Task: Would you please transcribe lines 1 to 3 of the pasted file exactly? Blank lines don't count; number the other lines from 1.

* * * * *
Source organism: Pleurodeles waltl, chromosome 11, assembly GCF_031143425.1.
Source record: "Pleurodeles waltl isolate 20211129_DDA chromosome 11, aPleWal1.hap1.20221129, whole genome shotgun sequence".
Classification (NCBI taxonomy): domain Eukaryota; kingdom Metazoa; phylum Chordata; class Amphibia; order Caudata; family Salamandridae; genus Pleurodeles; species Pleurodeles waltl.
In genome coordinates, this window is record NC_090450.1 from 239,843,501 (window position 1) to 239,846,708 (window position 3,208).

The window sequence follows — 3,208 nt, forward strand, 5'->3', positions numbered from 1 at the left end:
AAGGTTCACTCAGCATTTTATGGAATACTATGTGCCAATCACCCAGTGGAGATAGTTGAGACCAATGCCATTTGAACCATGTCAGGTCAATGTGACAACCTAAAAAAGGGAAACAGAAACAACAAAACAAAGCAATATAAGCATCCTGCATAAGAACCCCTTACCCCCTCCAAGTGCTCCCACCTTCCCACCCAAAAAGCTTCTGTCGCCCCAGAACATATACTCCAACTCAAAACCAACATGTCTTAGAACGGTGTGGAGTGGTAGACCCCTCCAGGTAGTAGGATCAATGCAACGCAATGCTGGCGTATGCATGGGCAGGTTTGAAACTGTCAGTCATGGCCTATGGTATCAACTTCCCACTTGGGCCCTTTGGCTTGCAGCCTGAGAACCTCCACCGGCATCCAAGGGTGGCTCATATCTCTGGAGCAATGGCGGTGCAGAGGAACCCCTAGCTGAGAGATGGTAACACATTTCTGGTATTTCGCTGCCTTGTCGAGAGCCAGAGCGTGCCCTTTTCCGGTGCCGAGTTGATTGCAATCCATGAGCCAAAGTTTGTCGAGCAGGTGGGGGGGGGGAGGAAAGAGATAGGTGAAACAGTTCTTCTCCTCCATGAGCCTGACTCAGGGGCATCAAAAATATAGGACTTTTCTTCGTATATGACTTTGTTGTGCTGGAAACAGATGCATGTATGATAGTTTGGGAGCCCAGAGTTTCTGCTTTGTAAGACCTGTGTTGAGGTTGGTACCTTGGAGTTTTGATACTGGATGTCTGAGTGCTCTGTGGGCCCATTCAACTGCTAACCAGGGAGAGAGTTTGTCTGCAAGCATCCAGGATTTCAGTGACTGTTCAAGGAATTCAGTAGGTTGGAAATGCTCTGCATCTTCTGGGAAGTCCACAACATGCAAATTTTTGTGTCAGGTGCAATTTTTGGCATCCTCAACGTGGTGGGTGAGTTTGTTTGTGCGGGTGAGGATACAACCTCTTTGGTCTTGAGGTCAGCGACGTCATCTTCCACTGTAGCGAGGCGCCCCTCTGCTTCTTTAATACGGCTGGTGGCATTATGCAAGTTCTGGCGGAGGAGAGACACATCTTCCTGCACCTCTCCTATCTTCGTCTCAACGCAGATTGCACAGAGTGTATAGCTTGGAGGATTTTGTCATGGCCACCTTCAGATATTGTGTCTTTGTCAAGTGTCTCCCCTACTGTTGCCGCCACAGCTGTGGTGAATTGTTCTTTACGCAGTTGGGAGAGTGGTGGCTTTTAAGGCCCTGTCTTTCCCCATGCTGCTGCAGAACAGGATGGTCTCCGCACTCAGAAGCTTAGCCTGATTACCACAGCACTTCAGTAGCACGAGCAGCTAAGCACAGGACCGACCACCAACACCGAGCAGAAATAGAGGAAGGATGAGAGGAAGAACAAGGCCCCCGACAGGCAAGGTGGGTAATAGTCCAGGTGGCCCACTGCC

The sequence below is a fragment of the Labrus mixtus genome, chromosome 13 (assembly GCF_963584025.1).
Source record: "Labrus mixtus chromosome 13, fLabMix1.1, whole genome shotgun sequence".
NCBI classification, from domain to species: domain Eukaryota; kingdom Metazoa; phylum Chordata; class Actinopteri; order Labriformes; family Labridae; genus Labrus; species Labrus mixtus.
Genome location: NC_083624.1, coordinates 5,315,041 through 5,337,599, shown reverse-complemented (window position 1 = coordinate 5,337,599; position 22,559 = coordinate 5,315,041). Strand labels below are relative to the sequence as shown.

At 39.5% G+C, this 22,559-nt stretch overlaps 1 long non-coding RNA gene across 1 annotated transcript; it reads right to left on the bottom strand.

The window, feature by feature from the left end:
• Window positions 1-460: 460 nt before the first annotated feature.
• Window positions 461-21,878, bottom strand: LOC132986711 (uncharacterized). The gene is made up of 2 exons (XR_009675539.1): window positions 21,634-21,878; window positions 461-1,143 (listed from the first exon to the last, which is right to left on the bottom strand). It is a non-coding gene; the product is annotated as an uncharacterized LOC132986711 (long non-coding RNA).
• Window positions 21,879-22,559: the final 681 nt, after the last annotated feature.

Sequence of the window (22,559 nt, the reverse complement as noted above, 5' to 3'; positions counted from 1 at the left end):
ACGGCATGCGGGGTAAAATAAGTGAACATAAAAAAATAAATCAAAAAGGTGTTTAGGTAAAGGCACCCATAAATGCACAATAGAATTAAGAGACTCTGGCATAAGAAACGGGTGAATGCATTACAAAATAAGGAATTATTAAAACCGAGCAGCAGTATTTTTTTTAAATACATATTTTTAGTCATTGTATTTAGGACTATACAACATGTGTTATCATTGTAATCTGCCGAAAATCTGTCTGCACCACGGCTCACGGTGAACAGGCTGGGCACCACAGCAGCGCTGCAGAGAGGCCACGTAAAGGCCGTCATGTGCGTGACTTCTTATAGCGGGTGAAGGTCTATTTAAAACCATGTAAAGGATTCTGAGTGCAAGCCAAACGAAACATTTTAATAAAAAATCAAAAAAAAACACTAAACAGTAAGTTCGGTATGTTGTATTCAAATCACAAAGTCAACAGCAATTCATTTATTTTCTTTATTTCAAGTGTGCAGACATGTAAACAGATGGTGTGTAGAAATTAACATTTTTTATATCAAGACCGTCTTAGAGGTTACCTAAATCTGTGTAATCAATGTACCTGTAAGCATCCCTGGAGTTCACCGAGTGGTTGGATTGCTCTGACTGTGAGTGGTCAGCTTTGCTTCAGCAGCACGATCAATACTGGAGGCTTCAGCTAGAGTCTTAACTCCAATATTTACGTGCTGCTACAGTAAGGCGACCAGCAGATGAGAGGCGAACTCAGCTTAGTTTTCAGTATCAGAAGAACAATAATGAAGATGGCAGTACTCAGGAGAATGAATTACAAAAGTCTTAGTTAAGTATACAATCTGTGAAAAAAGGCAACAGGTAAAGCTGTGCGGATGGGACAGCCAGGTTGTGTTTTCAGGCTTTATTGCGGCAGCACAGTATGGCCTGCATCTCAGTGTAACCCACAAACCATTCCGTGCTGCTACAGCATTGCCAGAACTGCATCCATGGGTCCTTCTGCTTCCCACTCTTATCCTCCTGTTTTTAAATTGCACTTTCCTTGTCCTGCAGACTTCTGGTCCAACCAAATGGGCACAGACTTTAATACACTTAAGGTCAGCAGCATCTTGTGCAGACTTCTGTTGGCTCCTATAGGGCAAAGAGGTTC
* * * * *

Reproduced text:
Source organism: Pleurodeles waltl, chromosome 11, assembly GCF_031143425.1.
Source record: "Pleurodeles waltl isolate 20211129_DDA chromosome 11, aPleWal1.hap1.20221129, whole genome shotgun sequence".
Classification (NCBI taxonomy): domain Eukaryota; kingdom Metazoa; phylum Chordata; class Amphibia; order Caudata; family Salamandridae; genus Pleurodeles; species Pleurodeles waltl.